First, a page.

Recently, Andrew Garfield claimed that he was a gay man, up until the point of actually touching another guy below the waist. He is yet another famous guy to “come out” as gay without having any interest in gay sex, and then there’s James Franco before him. Quite frankly, I find that very insulting to me as a gay man and the community that I am a part of. These guys are treating being gay like a trendy club with lights and glitter that they want to get in on. Sure, LGBTQ people have built a thriving, electric culture and community. Go to any Pride event in the country and you will see just how bright and colorful we are as a people.
But let’s not forget that our culture was built in part as a response to a world that is not always so friendly or safe for queer people. We live in a world that is missing a generation of our people due to AIDS, a world where someone shot down our brothers and sisters in Orlando because of his beliefs about LGBTQs, and the fear that with all the progress we’ve made — rights can be taken away, too. In fact, I am writing this the same day that Trump banned trans people from serving in the military.
These guys who so identify with being gay are forgetting about the homophobia we experience and the tears that are shed by every member of this community at some point. They forget that when a person comes to terms with being attracted to someone with the same genitals, the world becomes a very different place, one that is not always kind. These guys have never been called the names we have in referencing our sex practices — names that caused double damage because we knew deep down they were true depictions of what guys do when the lights go off.
At no point did any of these people have to sit down to a family dinner and risk being kicked out of their homes because they had to tell their loved ones who they really are. From a gay perspective, the most they’ll personally experience is maybe seeing a drop in their bank account after a donation to HRC.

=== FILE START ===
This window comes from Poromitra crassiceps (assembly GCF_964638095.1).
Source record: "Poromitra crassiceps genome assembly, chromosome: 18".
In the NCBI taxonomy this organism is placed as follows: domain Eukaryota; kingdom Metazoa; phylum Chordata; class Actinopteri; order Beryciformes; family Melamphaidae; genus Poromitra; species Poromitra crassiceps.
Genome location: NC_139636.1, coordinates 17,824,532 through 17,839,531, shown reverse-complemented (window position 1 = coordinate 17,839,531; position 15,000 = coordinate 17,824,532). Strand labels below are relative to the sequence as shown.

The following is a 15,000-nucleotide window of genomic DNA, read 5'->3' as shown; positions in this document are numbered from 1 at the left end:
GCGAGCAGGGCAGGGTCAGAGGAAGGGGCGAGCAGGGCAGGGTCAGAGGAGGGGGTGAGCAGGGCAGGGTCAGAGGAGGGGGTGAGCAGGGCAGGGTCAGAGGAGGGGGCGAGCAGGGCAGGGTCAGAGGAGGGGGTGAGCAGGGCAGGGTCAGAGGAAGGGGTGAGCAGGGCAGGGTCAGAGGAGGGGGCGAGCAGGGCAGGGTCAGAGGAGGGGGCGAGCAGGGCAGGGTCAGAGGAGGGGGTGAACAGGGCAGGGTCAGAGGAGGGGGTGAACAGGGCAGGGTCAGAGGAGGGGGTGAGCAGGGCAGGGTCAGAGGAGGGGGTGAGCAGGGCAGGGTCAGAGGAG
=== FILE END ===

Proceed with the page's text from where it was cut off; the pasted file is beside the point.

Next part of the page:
Identities are more than just words. Behind “gay” is a history and an experience. For people who are attracted to the same sex, we all go through a similar process – growing up feeling different from our peers, identifying why that is, coming to terms with our sexuality and what that means for our lives and safety, coming out to friends and family (often very unsure of what their reaction will be), and so on. We’ve lost family and friends because of the world’s odd preoccupation over who we sleep with. We share that confusing experience of imagining or seeing queer sexuality, and feeling intense excitement mixed with profound shame. In countries like Russia, right now we’re being put into camps and murdered by the government. A straight guy does not go through any of those things because of who he has sex with, and for that reason has no right to co-opt the gay identity.
I get that the world is a beautiful and diverse place and some straight guys feel more comfortable around gay people. I would never tell one of those guys he had no place among us. After all, we are an open and accepting community that welcomes all kinds of people. But those words — our words — mean so much more than a Friday night out partying or loving Madonna. If those straight guys are true advocates, they’ll understand that and respect those three letters we use to identify so much about ourselves and our history.
Last modified: August 10, 2017